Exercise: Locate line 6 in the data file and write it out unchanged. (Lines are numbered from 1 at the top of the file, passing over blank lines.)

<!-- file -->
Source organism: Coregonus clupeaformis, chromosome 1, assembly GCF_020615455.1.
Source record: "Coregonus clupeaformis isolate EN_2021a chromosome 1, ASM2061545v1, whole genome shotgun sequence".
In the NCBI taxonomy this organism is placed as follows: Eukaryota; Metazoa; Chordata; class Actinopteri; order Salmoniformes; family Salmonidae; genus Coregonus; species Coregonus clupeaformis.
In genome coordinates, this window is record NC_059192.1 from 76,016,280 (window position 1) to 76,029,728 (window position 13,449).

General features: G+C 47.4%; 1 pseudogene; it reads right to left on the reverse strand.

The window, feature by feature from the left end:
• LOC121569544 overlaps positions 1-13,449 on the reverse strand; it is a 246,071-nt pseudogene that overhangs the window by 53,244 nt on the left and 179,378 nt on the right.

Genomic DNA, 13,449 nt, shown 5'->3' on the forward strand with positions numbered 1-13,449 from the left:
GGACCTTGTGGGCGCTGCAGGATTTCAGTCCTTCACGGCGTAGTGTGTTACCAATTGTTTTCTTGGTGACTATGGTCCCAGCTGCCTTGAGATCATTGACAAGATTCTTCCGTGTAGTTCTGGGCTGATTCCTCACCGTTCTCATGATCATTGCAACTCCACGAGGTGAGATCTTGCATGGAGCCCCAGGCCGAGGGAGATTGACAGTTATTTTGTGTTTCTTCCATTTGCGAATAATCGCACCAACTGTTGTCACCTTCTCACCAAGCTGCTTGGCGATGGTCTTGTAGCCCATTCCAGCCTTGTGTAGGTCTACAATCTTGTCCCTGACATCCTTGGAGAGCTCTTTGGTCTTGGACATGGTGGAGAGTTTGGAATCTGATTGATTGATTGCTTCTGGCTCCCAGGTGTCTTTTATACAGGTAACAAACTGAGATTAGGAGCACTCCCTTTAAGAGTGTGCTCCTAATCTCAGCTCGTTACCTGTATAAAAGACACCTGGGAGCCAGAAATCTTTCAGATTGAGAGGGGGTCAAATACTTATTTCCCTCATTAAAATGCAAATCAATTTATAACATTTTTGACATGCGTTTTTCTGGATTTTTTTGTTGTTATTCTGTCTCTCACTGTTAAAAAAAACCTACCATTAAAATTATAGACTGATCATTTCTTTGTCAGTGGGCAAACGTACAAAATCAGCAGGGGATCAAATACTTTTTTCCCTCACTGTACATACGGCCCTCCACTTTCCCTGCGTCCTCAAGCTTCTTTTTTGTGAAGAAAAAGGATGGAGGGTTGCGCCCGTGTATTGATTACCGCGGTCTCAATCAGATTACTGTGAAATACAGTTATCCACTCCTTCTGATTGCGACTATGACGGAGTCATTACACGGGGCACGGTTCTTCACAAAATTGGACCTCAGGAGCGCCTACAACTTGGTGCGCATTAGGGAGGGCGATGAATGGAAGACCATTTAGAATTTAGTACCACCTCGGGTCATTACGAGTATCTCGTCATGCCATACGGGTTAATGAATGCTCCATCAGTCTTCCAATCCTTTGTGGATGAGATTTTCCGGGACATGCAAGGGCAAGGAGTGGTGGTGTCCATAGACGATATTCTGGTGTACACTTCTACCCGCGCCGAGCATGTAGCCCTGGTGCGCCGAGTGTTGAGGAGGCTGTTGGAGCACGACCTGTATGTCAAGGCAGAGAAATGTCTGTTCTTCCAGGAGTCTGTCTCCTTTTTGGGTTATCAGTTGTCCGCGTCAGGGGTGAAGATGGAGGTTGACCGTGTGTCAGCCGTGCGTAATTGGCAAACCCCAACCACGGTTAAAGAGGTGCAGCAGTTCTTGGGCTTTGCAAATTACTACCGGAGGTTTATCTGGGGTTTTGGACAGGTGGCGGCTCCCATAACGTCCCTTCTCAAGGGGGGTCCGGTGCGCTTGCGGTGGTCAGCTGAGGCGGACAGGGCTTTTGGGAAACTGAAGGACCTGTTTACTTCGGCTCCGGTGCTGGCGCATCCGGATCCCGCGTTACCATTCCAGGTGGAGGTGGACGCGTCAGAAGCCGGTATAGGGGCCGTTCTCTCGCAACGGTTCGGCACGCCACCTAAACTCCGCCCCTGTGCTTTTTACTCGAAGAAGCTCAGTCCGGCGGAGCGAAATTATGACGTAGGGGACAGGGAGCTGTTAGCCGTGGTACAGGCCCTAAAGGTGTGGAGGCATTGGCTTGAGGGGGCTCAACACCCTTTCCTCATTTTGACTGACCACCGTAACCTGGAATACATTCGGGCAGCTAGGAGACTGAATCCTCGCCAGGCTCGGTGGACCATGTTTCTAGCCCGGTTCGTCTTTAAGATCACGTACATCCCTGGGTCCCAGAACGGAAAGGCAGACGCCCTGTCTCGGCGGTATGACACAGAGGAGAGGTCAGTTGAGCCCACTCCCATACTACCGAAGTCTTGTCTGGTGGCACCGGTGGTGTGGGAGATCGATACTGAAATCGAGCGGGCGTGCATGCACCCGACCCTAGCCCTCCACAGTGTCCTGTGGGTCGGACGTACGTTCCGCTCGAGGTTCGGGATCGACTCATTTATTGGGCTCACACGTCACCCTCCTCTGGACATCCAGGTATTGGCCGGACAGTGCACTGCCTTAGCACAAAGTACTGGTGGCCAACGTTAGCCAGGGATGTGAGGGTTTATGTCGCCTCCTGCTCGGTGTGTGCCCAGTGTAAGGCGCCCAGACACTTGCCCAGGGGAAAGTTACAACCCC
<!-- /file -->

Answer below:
The window, feature by feature from the left end: